By Ed Sum (The Vintage Tempest)
When news of Star Wars: The Yoda Chronicles (TYC) was first announced, some fans of this licensed property were particularly excited. Details were scant about whether or not this will become a TV series or a series of original video animations. After the release of “The Phantom Clone,” its direction has become all too clear. Only a handful of episodes will get made.
Sadly, after the airing of “Menace of the Sith,” the studios dispassionately released the DVD on October 15 and did not take into account when the final episode would get aired. Only two of the three videos are included and that can leave fans disappointed, hoping for a compilation release. The third episode, “Attack of the Jedi” aired on October 7th on Cartoon Network. Hopefully the next video release will include “The Padawan Menace” (TPM) and “The Empire Strikes Out” (TESO) to restore fans’ faith in the Force (i.e. studio planning). These shorts were far more brilliant and witty than TYC. Even the cut scenes from TT Games products had a beautiful tongue in cheek attitude that more or less started this craze.
The writers, directors and producers of TT Games knew how to bring guffaws to life in the muffled antics of LEGOized characters. Michael Price, the writer of The Yoda Chronicles, TPM and TESO, does not always succeed at the attempt with the dialogue he wrote. He might be losing his touch when he was commissioned to pen TYC. The silliness feels too forced or Price is just simply trying too hard to appease too many agencies.
Not every joke worked. Even poking fun at Yoda’s stilted use of English fell flat. He sounded like he had a speech impediment by the time he started stumbling over his own words. Even the self-referential parodies, namely putting lyrics to the Imperial March, felt poorly executed. Some fans will laugh but others will just have to shake their heads.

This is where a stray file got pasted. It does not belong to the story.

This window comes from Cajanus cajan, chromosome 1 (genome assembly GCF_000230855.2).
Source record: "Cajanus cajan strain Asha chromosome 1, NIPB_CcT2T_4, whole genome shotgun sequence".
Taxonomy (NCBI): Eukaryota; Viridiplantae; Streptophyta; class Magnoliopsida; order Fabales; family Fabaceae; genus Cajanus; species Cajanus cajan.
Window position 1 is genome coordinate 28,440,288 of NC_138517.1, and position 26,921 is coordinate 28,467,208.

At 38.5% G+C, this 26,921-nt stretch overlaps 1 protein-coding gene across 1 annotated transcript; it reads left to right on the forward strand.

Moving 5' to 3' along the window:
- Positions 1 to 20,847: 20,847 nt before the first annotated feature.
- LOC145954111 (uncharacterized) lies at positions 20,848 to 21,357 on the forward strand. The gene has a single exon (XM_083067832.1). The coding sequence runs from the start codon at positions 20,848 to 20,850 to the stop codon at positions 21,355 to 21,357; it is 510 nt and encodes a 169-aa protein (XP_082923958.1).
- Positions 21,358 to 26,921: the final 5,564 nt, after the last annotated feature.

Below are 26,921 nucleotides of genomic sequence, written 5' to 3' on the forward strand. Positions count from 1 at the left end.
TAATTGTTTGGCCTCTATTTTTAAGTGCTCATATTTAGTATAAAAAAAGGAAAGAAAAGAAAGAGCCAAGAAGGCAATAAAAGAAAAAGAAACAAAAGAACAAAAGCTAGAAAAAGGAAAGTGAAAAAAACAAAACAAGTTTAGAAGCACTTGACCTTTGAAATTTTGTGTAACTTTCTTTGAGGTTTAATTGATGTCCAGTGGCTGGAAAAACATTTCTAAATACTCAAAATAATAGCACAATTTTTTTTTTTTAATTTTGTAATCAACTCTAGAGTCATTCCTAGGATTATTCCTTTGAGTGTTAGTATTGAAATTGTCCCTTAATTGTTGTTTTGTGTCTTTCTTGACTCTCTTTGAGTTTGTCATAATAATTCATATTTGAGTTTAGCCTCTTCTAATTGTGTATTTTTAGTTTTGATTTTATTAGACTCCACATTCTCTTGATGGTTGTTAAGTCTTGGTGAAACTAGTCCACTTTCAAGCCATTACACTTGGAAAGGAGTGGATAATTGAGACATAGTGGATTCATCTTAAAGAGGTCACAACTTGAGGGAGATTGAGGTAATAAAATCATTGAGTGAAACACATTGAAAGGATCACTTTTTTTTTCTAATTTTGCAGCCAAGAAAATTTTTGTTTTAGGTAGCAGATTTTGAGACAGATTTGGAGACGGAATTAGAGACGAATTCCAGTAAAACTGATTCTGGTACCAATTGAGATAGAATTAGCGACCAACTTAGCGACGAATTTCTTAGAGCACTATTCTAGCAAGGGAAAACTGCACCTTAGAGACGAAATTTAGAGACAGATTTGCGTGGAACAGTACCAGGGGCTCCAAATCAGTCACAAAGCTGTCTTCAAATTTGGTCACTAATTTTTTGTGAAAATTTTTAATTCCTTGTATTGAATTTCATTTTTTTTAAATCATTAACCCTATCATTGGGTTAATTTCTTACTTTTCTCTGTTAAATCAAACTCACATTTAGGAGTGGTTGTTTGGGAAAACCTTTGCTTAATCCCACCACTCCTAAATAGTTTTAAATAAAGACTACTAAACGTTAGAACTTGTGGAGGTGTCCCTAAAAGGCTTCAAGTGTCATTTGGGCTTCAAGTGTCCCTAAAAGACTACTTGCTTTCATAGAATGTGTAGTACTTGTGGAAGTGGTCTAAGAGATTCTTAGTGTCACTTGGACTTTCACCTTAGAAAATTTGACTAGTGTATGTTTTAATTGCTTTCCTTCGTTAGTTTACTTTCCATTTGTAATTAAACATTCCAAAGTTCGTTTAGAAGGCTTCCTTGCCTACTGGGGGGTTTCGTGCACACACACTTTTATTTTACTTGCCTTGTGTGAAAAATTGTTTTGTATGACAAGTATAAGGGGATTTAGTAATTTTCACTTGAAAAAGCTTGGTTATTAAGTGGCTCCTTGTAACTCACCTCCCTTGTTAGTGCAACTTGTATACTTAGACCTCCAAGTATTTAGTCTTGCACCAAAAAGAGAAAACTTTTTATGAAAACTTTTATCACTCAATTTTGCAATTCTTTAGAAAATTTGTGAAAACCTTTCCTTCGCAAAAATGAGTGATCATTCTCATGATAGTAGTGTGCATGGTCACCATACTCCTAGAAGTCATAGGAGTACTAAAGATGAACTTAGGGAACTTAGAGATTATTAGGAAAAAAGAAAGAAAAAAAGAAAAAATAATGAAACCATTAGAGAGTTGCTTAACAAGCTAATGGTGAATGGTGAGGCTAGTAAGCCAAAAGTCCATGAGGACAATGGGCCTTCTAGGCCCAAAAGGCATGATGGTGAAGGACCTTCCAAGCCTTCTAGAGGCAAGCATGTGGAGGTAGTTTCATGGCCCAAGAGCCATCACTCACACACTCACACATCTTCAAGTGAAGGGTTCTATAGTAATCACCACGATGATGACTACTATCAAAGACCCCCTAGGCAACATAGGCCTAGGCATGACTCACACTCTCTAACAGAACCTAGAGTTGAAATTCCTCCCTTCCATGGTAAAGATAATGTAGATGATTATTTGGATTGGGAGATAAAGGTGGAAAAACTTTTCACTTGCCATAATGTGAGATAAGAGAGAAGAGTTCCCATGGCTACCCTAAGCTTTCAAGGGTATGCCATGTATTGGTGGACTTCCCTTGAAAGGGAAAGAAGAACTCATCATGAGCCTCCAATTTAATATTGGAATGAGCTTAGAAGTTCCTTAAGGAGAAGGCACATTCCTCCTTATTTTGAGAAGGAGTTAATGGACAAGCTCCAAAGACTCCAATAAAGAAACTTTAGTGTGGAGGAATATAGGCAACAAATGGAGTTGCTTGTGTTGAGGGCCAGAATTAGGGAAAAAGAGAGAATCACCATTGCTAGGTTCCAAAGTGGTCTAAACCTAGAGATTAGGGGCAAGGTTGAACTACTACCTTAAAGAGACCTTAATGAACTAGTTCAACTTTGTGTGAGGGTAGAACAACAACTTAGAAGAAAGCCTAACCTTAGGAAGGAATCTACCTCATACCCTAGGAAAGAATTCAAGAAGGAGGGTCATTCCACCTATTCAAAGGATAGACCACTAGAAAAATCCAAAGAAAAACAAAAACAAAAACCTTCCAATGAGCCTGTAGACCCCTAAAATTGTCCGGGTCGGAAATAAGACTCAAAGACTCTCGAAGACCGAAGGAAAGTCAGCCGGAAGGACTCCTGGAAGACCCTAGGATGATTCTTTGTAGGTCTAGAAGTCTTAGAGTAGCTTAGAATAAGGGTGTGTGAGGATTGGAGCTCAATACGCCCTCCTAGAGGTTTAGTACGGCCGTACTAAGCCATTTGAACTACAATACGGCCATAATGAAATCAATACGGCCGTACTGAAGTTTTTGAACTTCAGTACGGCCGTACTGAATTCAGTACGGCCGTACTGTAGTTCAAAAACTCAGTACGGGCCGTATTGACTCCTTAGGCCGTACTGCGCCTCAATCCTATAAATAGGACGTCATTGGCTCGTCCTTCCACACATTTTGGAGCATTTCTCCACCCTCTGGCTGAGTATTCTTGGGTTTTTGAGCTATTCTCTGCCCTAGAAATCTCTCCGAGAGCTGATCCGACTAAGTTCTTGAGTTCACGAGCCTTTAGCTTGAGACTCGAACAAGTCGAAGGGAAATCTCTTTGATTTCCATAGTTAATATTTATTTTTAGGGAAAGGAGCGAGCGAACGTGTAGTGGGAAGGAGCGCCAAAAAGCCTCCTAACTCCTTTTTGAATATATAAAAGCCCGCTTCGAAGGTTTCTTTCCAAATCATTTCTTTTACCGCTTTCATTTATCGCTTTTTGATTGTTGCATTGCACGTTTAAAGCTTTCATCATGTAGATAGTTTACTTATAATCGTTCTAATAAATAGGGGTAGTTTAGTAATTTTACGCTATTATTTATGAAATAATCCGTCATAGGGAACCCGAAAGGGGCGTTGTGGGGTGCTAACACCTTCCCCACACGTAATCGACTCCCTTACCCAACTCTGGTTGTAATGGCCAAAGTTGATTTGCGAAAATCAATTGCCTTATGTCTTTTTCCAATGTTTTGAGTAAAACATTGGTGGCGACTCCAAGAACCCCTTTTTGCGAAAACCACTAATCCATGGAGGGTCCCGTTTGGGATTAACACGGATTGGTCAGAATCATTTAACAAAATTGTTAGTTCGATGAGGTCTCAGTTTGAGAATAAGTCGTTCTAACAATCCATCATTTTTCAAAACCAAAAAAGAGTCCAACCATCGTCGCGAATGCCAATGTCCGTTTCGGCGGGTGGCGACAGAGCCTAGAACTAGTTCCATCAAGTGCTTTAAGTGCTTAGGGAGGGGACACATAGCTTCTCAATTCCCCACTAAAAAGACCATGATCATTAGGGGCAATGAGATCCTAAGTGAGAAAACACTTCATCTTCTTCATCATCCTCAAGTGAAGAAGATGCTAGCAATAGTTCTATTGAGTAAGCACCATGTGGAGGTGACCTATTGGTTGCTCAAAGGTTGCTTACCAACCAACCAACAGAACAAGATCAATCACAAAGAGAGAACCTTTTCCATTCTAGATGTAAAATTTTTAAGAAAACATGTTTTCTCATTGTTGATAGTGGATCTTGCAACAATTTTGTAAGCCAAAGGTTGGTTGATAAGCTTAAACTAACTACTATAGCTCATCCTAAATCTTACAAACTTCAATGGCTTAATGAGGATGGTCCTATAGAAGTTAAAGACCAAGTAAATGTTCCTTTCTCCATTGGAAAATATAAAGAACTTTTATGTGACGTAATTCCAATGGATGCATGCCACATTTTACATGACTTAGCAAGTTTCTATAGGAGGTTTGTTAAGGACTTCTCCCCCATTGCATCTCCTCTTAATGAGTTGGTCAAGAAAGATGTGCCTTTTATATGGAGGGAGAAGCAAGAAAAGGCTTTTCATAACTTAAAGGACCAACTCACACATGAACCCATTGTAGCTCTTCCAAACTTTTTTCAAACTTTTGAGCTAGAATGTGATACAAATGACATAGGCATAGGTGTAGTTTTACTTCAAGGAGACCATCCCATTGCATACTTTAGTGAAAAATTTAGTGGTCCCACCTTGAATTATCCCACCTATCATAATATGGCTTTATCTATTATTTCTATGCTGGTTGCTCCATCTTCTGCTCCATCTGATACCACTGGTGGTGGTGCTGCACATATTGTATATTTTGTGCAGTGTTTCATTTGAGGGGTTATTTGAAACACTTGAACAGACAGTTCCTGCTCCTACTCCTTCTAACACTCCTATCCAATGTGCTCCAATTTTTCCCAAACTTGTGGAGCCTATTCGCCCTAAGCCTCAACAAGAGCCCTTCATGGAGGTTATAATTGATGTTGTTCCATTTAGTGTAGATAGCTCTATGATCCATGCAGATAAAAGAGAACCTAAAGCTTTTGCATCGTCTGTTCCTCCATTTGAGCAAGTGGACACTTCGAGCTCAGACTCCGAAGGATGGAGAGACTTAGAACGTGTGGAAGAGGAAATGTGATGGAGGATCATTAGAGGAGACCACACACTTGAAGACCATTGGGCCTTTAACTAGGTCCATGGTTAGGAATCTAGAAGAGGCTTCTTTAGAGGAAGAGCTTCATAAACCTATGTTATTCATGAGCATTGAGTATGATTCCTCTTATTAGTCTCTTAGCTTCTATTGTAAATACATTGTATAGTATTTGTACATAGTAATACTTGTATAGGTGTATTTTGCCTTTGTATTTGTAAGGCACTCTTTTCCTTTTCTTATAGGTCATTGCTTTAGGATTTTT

In between all this chaos that happens across all three episodes, the question of why Yoda and the Jedi Knights cannot figure out that the Chancellor is Darth Sidious will get laughed at. As anyone who has seen Mrs. Doubtfire will know, the Chancellor should get caught. He practically does and none of the characters take notice! Interestingly enough, most of the better laughs for this series are well-earned because he is the only character written perfectly. Maybe The Yoda Chronicles should be renamed What’s Up, Phantom Menace?
The voice actor Trevor Devall does a great job at providing a character voice inspired by Mark Hamill’s rendition of The Joker when he’s being Sidious. And when the Emperor has to switch back and forth in rapid order to deal with the Jedi and Sith forces at the same time, that’s when the true fun begins. He must be practicing some nasty black magic to maintain the illusion throughout this light-hearted depiction of the LEGOized Star Wars Universe. Or, Palpatine is taking lessons from Clark Kent aka Superman.
There is no hope for LEGO Star Wars to fix itself. If it does try, the creators have to return to the basics. The non-verbal slapstick comedy defined much of the humor in video games than the dialogue itself. At least LEGOs other licensed properties are faring better, like the animated Legends of Chima series. This animated product has proven itself to be quite the epic. The Thundercats must be very proud.